In 2007, a German regional court barred Annen from pamphleteering in the vicinity of the abortion center, and ordered him to drop the name of the two abortion doctors from his website.

But the European Court of Human Rights ruled Thursday that the German courts had "failed to strike a fair balance between [Annen’s] right to freedom of expression and the doctor’s personality rights.”

The Court stated that, “there can be no doubt as to the acute sensitivity of the moral and ethical issues raised by the question of abortion or as to the importance of the public interest at stake.”

That means, stated ECLJ, that “freedom of expression in regard to abortion shall enjoy a full protection.”

ECLJ stated that the court noted Annen’s leaflets “made clear that the abortions performed in the clinic were not subject to criminal liability. Therefore, the statement that ‘unlawful abortions’ were being performed in the clinic was correct from a legal point of view.”

As for the Holocaust reference, the court stated that, “the applicant did not – at least not explicitly – equate abortion with the Holocaust.”  Rather, the reference was “a way of creating awareness of the more general fact that law might diverge from morality.”

The November 26 decision “is a quite good level of protection of freedom of speech for pro-life people,” observed Puppinck.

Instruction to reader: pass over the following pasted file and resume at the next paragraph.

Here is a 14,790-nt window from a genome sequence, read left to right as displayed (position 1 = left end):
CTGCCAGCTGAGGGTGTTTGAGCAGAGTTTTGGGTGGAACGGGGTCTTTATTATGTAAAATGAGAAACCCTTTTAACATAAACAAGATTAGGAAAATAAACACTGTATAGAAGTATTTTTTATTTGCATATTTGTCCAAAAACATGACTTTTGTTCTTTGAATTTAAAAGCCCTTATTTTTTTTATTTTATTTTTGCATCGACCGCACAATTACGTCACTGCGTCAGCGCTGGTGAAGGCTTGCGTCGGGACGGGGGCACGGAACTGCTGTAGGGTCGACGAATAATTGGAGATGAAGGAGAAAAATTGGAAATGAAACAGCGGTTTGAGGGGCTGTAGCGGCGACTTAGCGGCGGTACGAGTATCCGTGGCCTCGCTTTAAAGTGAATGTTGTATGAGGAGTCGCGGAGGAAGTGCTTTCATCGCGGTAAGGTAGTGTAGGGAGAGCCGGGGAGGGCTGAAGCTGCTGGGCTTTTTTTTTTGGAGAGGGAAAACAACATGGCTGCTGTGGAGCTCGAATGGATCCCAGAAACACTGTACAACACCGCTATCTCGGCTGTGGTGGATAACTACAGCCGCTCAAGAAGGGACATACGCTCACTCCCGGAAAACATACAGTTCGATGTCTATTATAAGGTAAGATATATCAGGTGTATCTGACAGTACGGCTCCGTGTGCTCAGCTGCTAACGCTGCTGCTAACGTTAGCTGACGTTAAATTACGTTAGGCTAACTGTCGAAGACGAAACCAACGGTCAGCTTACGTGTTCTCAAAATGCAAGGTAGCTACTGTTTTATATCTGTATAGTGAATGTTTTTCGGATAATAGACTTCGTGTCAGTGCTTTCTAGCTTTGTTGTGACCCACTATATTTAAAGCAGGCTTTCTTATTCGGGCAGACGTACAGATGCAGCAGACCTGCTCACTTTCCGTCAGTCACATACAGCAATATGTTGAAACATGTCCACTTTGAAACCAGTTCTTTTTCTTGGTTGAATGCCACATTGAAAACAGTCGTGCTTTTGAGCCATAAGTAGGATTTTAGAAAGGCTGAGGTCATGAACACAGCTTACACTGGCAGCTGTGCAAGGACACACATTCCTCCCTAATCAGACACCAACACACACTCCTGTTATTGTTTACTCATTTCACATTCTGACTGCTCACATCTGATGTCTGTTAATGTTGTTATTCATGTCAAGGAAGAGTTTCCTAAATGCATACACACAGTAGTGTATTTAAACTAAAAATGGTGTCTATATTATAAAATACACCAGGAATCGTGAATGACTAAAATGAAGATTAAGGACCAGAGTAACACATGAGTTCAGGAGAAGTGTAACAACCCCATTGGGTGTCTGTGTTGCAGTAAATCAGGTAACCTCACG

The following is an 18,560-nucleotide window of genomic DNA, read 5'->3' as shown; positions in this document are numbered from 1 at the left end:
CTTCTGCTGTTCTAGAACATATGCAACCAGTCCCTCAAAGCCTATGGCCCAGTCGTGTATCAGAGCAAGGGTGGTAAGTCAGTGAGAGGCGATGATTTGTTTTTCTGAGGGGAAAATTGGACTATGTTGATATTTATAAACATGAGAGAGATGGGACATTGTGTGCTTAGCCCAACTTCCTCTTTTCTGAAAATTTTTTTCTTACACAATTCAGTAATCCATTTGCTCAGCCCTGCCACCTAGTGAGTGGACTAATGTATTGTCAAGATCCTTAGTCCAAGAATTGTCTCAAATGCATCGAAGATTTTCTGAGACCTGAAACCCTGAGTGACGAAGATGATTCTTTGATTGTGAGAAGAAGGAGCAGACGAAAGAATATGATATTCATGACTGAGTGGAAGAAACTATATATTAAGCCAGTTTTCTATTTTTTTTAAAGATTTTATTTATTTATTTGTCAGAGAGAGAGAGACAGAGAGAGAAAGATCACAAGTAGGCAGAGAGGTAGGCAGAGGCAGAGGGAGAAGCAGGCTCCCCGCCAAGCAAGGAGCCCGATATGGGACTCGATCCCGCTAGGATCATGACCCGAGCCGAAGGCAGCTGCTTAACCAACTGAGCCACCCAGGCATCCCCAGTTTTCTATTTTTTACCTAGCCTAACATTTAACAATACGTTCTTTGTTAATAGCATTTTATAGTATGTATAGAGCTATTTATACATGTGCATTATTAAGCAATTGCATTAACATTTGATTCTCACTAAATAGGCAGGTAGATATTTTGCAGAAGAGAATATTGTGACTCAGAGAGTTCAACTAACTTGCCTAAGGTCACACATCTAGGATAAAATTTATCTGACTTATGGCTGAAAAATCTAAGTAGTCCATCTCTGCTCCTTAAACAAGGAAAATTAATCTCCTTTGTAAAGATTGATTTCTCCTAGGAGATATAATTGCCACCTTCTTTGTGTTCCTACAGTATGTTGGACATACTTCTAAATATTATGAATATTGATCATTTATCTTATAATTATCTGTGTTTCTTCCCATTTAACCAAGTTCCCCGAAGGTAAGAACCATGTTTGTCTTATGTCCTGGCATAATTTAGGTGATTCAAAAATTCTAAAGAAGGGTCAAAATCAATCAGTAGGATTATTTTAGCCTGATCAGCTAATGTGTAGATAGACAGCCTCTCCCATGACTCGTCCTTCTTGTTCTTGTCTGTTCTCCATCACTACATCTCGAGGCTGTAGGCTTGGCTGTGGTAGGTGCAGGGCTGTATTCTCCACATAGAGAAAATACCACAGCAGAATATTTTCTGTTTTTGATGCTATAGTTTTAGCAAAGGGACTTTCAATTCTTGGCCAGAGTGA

First, the European Court of Human Rights has permitted leafleting “in the direct proximate vicinity of the clinic, so there is no issue of zoning,” he told LifeSiteNews. “And second, the leaflets were mentioning the names of the doctors, and moreover, were mentioning the issue of the Holocaust, which made them quite strong leaflets.”

“And the court protected that.”

Annen has persevered in his pro-life awareness campaign through the years despite the restraints on his freedom.

“He did continue, and he did adapt,” Puppinck told LifeSiteNews. “He kept his freedom of speech as much as he could, but he continued to be sanctioned by the German authorities, and each time he went to the court of human rights. And this time, he won.”

ECLJ’s statement notes that “any party” has three months to appeal the November 26 decision.

However, as it stands, the European Court of Human Rights’s ruling affects “all the national courts,” noted Puppinck, and these will now “have to protect freedom of speech, recognize the freedom of speech for pro-lifers.”

“In the past, the courts have not always been very supportive of the freedom of speech of pro-life,” he said, so the ruling is “significant.”

As for Annen’s pro-life ministry, Pubbinck added: “He can continue to go and do, and I’m sure that he does, because he always did.”  

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A vibrant church in Africa. Pierre-Yves Babelon /
Pete Baklinski Pete Baklinski Follow Pete

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‘Soft racism’: German Bishops’ website attributes African Catholics’ strong faith to simplemindedness

Pete Baklinski Pete Baklinski Follow Pete
By Pete Baklinski

GERMANY, November 26, 2015 (LifeSiteNews) --  The only reason the Catholic Church is growing in Africa is because the people have a “rather low level” of education and accept “simple answers to difficult questions” involving marriage and sexuality, posited an article on the official website of the German Bishops' Conference posted yesterday. The article targeted particularly Cardinal Robert Sarah of Guinea, the Vatican's prefect of the Congregation for Divine Worship and ardent defender of Catholic tradition.